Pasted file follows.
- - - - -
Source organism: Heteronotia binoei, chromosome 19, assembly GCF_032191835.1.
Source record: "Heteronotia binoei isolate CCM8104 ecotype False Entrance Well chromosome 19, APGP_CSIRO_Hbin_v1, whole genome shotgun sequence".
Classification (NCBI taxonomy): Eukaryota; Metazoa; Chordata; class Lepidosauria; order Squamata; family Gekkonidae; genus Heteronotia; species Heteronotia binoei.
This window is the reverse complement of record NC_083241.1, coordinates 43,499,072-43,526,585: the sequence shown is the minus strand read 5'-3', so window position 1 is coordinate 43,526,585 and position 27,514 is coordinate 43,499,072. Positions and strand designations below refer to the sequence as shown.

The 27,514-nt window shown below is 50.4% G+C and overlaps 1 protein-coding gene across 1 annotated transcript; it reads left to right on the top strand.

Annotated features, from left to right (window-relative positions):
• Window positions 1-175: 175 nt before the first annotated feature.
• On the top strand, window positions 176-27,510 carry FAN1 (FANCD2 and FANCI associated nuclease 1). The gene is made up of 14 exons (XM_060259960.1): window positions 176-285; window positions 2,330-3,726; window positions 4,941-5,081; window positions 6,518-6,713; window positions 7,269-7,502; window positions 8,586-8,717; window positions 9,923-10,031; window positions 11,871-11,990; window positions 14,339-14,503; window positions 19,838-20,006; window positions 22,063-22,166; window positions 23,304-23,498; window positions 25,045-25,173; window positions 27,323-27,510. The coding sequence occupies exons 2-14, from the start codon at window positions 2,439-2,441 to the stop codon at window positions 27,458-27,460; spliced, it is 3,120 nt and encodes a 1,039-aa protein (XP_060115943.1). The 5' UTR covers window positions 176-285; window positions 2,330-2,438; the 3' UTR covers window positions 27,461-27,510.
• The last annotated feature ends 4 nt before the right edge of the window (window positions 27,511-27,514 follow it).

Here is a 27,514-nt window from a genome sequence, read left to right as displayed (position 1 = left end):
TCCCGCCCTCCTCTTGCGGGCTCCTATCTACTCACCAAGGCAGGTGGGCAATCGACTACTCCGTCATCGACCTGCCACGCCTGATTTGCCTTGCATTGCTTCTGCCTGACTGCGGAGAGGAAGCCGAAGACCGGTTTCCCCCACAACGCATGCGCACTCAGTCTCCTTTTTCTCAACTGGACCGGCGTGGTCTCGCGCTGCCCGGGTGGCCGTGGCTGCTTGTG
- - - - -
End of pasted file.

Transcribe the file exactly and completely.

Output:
Source organism: Heteronotia binoei, chromosome 19, assembly GCF_032191835.1.
Source record: "Heteronotia binoei isolate CCM8104 ecotype False Entrance Well chromosome 19, APGP_CSIRO_Hbin_v1, whole genome shotgun sequence".
Classification (NCBI taxonomy): Eukaryota; Metazoa; Chordata; class Lepidosauria; order Squamata; family Gekkonidae; genus Heteronotia; species Heteronotia binoei.
This window is the reverse complement of record NC_083241.1, coordinates 43,499,072-43,526,585: the sequence shown is the minus strand read 5'-3', so window position 1 is coordinate 43,526,585 and position 27,514 is coordinate 43,499,072. Positions and strand designations below refer to the sequence as shown.

The 27,514-nt window shown below is 50.4% G+C and overlaps 1 protein-coding gene across 1 annotated transcript; it reads left to right on the top strand.

Annotated features, from left to right (window-relative positions):
• Window positions 1-175: 175 nt before the first annotated feature.
• On the top strand, window positions 176-27,510 carry FAN1 (FANCD2 and FANCI associated nuclease 1). The gene is made up of 14 exons (XM_060259960.1): window positions 176-285; window positions 2,330-3,726; window positions 4,941-5,081; window positions 6,518-6,713; window positions 7,269-7,502; window positions 8,586-8,717; window positions 9,923-10,031; window positions 11,871-11,990; window positions 14,339-14,503; window positions 19,838-20,006; window positions 22,063-22,166; window positions 23,304-23,498; window positions 25,045-25,173; window positions 27,323-27,510. The coding sequence occupies exons 2-14, from the start codon at window positions 2,439-2,441 to the stop codon at window positions 27,458-27,460; spliced, it is 3,120 nt and encodes a 1,039-aa protein (XP_060115943.1). The 5' UTR covers window positions 176-285; window positions 2,330-2,438; the 3' UTR covers window positions 27,461-27,510.
• The last annotated feature ends 4 nt before the right edge of the window (window positions 27,511-27,514 follow it).

Here is a 27,514-nt window from a genome sequence, read left to right as displayed (position 1 = left end):
TCCCGCCCTCCTCTTGCGGGCTCCTATCTACTCACCAAGGCAGGTGGGCAATCGACTACTCCGTCATCGACCTGCCACGCCTGATTTGCCTTGCATTGCTTCTGCCTGACTGCGGAGAGGAAGCCGAAGACCGGTTTCCCCCACAACGCATGCGCACTCAGTCTCCTTTTTCTCAACTGGACCGGCGTGGTCTCGCGCTGCCCGGGTGGCCGTGGCTGCTTGTG